As far as technical support goes, users can get community support for DB2 Express-C on IBM’s developerWorks web site, or they can pay for support from IBM.
So although DB2 Express-C is not targeted for applications requiring very large databases with high availability and speed. It is possible even with these limitations for many, many important application for small to medium sized businesses to be developed and run using DB2 Express-C. And if you hit any of the limitations you can always upgrade from DB2 Express-C to any of the DB2 Universal Database editions which support larger servers or server clusters.
This is not really huge news because Microsoft (SQL Server 2005 Express) and Oracle (Database XE) already provide no-charge DBMS offerings. But if you do a little bit of investigation you’ll notice that all of the other offerings are pretty severely crippled when compared to the IBM offering. Basically, of the freebies, only with IBM’s DB2 Express-C is it possible actually to deploy applications using it.
And it is now possible to get “free” database software from all of the big guys as well as from the open source players.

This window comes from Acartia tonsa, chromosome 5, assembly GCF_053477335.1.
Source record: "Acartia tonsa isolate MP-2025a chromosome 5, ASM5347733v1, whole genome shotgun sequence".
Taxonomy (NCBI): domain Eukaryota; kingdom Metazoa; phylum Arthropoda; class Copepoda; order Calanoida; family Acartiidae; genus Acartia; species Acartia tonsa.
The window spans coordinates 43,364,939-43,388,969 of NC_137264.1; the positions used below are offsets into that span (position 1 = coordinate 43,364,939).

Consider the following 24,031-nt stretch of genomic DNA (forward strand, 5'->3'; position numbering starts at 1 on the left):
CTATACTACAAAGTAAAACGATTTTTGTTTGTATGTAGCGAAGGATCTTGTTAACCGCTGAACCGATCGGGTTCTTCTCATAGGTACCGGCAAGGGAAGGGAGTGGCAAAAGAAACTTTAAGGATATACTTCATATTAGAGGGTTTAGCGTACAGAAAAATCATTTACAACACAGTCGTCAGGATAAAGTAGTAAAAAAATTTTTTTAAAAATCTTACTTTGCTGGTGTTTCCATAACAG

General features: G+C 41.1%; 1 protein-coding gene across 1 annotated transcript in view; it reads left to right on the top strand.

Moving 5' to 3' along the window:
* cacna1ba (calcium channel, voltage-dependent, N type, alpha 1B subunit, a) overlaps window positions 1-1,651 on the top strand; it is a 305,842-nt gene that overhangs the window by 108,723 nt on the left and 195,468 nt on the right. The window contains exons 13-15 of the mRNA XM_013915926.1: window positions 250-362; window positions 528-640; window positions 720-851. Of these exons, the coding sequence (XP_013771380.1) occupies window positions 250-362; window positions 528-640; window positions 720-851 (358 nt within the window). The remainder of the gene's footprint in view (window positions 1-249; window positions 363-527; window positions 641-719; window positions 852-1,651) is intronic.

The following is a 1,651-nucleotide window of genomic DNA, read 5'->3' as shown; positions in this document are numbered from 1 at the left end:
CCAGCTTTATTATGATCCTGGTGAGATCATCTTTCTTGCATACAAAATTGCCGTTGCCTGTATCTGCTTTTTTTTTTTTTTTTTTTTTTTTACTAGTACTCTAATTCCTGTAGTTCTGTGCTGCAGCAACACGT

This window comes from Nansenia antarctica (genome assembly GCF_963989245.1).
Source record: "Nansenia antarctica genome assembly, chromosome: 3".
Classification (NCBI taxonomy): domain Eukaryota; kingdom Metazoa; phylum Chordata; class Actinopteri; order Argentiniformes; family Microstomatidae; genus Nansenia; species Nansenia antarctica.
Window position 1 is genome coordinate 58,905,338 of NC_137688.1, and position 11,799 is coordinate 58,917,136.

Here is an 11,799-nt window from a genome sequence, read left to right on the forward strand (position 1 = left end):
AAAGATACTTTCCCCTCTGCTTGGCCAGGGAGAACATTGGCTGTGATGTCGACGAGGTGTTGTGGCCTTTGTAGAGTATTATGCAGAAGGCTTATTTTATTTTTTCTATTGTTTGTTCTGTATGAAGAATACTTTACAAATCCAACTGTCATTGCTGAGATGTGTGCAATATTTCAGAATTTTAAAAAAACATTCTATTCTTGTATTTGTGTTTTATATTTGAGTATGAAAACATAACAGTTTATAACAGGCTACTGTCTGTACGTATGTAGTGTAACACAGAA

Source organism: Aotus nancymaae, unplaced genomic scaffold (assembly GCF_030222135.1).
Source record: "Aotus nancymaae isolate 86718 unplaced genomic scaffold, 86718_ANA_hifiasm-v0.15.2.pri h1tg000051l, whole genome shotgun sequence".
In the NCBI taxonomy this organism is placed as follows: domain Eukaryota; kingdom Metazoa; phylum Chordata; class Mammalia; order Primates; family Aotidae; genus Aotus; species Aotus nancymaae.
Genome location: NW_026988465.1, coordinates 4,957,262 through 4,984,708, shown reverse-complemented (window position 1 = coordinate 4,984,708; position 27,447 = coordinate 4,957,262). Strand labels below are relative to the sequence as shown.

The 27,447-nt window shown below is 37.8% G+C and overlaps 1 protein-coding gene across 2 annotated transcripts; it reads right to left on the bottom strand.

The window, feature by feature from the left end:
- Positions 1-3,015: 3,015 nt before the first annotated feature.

On The Open Source Front
Well, even though the big open source DBMS news this quarter was Oracle’s acquisition of Sleepycat, that was not the only news. MySQL made the news several times this quarter.
First off, MySQL launched itself into the acquisition game. In late February, MySQL announced that it had acquired Netfrastructure, a privately held maker of tools and server software for Web-based application building. In so doing, MySQL picked up Jim Starkey, a well-respected database architect and former founder of Interbase Software. Starkey was Netfrastructure’s founder and president and will take on the role of senior software architect at MySQL.
Interbase Software was acquired by Borland and Borland released the Interbase code to the open-source community. That code is the basis for the Firebird open source DBMS; and Starkey was a contributor to that code.